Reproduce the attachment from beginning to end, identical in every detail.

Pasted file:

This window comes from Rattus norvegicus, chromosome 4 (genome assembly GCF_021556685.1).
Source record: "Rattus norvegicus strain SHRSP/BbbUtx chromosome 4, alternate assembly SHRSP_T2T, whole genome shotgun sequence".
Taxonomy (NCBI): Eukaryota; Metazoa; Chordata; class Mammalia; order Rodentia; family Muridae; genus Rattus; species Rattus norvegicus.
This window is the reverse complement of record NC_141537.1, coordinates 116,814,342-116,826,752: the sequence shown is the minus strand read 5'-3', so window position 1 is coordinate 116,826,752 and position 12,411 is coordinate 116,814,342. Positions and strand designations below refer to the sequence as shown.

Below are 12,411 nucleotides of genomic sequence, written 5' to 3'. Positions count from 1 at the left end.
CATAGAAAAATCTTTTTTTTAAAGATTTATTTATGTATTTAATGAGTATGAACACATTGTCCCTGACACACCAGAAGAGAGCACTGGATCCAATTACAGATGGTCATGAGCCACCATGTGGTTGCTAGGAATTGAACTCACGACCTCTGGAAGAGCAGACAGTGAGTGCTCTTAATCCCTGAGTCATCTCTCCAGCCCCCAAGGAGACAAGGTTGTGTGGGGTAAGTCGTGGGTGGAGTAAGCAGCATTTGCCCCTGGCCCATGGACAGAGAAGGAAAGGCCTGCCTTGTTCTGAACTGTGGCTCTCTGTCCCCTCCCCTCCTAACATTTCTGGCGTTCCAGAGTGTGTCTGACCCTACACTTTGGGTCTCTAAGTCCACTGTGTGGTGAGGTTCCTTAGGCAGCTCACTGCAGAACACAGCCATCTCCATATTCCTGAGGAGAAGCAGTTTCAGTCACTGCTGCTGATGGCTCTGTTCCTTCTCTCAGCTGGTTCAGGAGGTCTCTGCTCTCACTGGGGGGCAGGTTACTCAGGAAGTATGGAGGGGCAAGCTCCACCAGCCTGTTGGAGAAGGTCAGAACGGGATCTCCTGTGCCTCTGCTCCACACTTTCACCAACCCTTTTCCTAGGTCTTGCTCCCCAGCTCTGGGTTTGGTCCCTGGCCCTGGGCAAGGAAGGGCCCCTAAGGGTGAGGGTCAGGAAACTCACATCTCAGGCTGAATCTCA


This window comes from Rattus norvegicus, chromosome 4 (genome assembly GCF_021556685.1).
Source record: "Rattus norvegicus strain SHRSP/BbbUtx chromosome 4, alternate assembly SHRSP_T2T, whole genome shotgun sequence".
Taxonomy (NCBI): Eukaryota; Metazoa; Chordata; class Mammalia; order Rodentia; family Muridae; genus Rattus; species Rattus norvegicus.
This window is the reverse complement of record NC_141537.1, coordinates 116,814,342-116,826,752: the sequence shown is the minus strand read 5'-3', so window position 1 is coordinate 116,826,752 and position 12,411 is coordinate 116,814,342. Positions and strand designations below refer to the sequence as shown.

Below are 12,411 nucleotides of genomic sequence, written 5' to 3'. Positions count from 1 at the left end.
CATAGAAAAATCTTTTTTTTAAAGATTTATTTATGTATTTAATGAGTATGAACACATTGTCCCTGACACACCAGAAGAGAGCACTGGATCCAATTACAGATGGTCATGAGCCACCATGTGGTTGCTAGGAATTGAACTCACGACCTCTGGAAGAGCAGACAGTGAGTGCTCTTAATCCCTGAGTCATCTCTCCAGCCCCCAAGGAGACAAGGTTGTGTGGGGTAAGTCGTGGGTGGAGTAAGCAGCATTTGCCCCTGGCCCATGGACAGAGAAGGAAAGGCCTGCCTTGTTCTGAACTGTGGCTCTCTGTCCCCTCCCCTCCTAACATTTCTGGCGTTCCAGAGTGTGTCTGACCCTACACTTTGGGTCTCTAAGTCCACTGTGTGGTGAGGTTCCTTAGGCAGCTCACTGCAGAACACAGCCATCTCCATATTCCTGAGGAGAAGCAGTTTCAGTCACTGCTGCTGATGGCTCTGTTCCTTCTCTCAGCTGGTTCAGGAGGTCTCTGCTCTCACTGGGGGGCAGGTTACTCAGGAAGTATGGAGGGGCAAGCTCCACCAGCCTGTTGGAGAAGGTCAGAACGGGATCTCCTGTGCCTCTGCTCCACACTTTCACCAACCCTTTTCCTAGGTCTTGCTCCCCAGCTCTGGGTTTGGTCCCTGGCCCTGGGCAAGGAAGGGCCCCTAAGGGTGAGGGTCAGGAAACTCACATCTCAGGCTGAATCTCA